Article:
On 12 April 2016, three French soldiers were killed when their armored personnel carrier struck a land mine. The convoy of about 60 vehicles was travelling to the northern desert town of Tessalit when it hit the mine.[19]


On 15 March 2017, French forces arrested eight jihadists in desert north of Timbuktu.[20] On 5 April 2017, master corporal Julien Barbé,[21] was killed in action near Hombori after an explosive device blew up an armoured vehicle.[22] He was posthumously made a knight of the Legion of Honour.[21] On 14 October 2017, an Antonov An-26 aircraft operating in support of Operation Barkhane crashed shortly before landing at Félix Houphouët Boigny International Airport, Abidjan, Ivory Coast.[23] Four Moldovan flight crew were killed. Two Moldovan flight crew and four French Army soldiers were injured.[24]


On 14 February 2018, a French airstrike killed at least 10 Jihadists at the border between Algeria and Mali.[25][26]

See also[edit]


  1. ^ a b "UK-France Summit 3 rd March 2016 - Annex on security and defence" (PDF). Ministry of Defence. 3 March 2016. Retrieved 24 March 2016. 
  2. ^ a b "Defence Secretary secures progress on Brimstone sales as unmanned aircraft project moves forward". Ministry of Defence. 3 March 2016. Retrieved 24 March 2016. And he committed the UK to providing one strategic airlift flight a month to support French forces in their operations against terrorists in Africa. 
  3. ^ "Operation FREQUENCE". Forces.gc.ca. National Defence and the Canadian Armed Forces. Retrieved 10 February 2017. 
  4. ^ "The CAF conduct airlift operations in support of French operations in West Africa and the Sahel region". Government of Canada. National Defence / Canadian Armed Forces. 11 November 2016. Retrieved 10 February 2017. 
  5. ^ a b c d e f "François Hollande's African adventures: The French are reorganising security in an increasingly troubled region". Economist. 
  6. ^ "Jihadist threat not as big as you think". CNN. 29 September 2014. Retrieved 9 October 2014.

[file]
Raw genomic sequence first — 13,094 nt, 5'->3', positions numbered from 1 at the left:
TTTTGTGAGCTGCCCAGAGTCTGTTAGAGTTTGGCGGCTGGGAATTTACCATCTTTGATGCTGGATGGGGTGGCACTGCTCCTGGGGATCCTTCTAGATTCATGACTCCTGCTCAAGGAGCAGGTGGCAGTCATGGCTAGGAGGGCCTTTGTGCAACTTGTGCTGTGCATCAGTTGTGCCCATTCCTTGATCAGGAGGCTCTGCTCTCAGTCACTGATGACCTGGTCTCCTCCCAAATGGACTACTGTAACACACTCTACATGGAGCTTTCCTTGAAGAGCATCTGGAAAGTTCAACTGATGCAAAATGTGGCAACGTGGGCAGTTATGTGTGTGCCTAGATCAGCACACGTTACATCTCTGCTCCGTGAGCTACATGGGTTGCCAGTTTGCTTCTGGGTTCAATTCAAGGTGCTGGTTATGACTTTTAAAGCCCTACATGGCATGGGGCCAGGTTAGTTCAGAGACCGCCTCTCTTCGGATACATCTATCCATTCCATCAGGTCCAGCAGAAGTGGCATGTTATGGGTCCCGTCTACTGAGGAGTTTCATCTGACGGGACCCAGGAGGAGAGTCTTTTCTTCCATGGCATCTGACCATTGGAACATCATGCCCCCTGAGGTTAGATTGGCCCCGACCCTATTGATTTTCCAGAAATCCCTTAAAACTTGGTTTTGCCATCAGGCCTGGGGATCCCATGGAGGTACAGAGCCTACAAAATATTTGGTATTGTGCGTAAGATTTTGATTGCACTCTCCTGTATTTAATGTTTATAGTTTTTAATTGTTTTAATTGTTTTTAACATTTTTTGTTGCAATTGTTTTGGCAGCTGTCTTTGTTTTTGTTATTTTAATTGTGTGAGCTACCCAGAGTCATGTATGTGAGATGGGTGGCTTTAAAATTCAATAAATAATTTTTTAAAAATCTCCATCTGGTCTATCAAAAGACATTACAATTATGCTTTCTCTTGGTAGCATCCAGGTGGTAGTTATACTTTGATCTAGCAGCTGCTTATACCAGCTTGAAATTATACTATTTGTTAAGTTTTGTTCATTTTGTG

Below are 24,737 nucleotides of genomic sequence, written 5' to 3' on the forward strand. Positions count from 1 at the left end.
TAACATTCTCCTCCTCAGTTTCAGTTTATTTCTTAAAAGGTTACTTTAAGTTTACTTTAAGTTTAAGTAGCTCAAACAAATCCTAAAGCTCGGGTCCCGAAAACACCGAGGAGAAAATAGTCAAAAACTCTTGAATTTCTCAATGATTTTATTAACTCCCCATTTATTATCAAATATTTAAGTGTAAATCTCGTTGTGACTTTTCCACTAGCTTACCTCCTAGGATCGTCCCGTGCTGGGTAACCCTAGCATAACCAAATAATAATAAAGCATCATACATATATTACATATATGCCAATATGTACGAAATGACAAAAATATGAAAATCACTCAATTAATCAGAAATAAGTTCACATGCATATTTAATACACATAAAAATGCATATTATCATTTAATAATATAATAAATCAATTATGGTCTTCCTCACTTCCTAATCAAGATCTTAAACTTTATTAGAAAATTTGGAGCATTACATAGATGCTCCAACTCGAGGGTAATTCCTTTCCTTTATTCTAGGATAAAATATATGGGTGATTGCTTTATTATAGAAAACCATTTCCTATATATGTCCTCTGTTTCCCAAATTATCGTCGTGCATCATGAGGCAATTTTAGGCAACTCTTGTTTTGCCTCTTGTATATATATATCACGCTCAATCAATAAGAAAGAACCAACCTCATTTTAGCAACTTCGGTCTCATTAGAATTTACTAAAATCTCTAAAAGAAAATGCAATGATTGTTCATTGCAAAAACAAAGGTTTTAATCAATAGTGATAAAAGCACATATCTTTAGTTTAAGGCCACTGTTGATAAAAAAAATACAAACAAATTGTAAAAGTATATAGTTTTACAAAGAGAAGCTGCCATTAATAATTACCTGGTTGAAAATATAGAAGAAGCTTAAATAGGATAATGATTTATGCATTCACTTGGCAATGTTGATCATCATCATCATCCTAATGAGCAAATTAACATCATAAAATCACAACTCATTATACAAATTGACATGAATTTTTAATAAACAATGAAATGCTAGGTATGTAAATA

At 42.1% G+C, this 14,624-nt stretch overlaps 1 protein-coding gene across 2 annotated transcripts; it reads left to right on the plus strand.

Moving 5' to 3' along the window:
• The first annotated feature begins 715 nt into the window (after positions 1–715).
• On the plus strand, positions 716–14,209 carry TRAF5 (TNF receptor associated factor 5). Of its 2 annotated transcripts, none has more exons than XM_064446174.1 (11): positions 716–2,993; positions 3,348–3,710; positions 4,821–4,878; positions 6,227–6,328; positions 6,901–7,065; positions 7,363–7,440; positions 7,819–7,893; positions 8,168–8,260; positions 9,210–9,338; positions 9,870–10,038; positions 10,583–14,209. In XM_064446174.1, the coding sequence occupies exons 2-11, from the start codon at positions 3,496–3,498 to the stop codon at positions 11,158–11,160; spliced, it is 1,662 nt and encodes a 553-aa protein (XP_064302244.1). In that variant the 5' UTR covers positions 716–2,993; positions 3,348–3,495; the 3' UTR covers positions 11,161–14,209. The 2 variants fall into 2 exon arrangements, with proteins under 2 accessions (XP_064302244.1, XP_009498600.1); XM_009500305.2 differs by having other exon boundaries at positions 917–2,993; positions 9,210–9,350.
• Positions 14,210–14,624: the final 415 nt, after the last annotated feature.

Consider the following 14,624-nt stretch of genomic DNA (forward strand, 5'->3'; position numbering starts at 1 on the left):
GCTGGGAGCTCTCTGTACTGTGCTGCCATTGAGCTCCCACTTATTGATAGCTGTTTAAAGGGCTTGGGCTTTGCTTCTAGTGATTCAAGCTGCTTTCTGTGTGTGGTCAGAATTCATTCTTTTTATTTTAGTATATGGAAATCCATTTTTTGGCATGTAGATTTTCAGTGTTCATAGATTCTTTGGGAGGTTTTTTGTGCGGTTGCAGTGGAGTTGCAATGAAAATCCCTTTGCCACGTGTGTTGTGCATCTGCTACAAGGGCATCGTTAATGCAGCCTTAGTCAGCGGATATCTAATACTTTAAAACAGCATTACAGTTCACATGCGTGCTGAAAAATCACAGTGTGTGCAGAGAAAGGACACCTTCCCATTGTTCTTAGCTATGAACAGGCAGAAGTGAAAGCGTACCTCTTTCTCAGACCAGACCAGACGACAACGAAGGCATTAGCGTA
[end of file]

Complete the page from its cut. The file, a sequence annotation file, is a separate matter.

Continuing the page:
7. ^ "One more French soldier killed in Mali". Xinhua News Agency. 15 July 2014. Archived from the original on 19 July 2014. Retrieved 15 July 2014. 
  8. ^ "French soldier killed in Mali blast claimed by Islamists". 5 November 2016. Archived from the original on 6 November 2016. 
  9. ^ "Two French soldiers killed by explosive device in Mali = France 24". 21 February 2018. 
  10. ^ a b "French Military Says 24 Jihadists Killed in Mali". ABC News. Retrieved 9 November 2014. 
  11. ^ a b c d France sets up anti-Islamist force in Africa's Sahel, bbc.co.uk.
  12. ^ a b c d Larivé, Maxime H.A. "Welcome to France's New War on Terror in Africa: Operation Barkhane". nationalinterest.org. 
  13. ^ a b c Hollande announces new military operation in West Africa, france24.com.
  14. ^ Opération Barkhane, French Ministry of Defense.
  15. ^ France Launches New Sahel Counter-Terrorism Operation Barkhane, ibtimes.co.uk.
  16. ^ AirForces Monthly. Stamford, Lincolnshire, England: Key Publishing Ltd. November 2015. p. 23. 
  17. ^ "Aktuelle Einsätze der Bundeswehr" (in (in German)). Einsatz.bundeswehr.de. 2018-02-17. Retrieved 2018-02-21. 
  18. ^ de Cherisey, Erwan (March 28, 2018). "Estonia pledges troops for France's Sahel mission". Jane's Information Group. 
  19. ^ France-Presse, Agence (2016-04-13). "Three French soldiers killed in Mali mine blast". The Guardian. ISSN 0261-3077. Retrieved 2016-04-16. 
  20. ^ Baba Ahmed. "French forces arrest 8 jihadists in northern Mali: Official". Star Tribune. Archived from the original on 2017-03-17. 
  21. ^ a b "Angers Un hommage émouvant au soldat Julien Barbé tué au Mali". Le Courrier de l'ouest. 13 April 2017. Retrieved 7 May 2017. 
  22. ^ "French soldier killed in 'clash with terrorists' in Mali". France 24. 6 April 2017. 
  23. ^ "ER-APV Accident description". Aviation Safety Network. Retrieved 14 October 2017. 
  24. ^ Allen, Ian (October 16, 2017). "French Special Forces were on plane that crashed in Ivory Coast, killing 4". intelNews. Retrieved October 17, 2017. Of the ten people that were on board, four are reportedly dead; six others are seriously hurt. Reports said that the four dead passengers were all Moldovan nationals. Two other Moldovans and four French nationals were injured. 
  25. ^ "French forces kill at least 10 jihadists in Mali: military sources". Retrieved 21 February 2018. 
  26. ^ "French forces kill at least 10 jihadists in Mali: military sources". Retrieved 21 February 2018.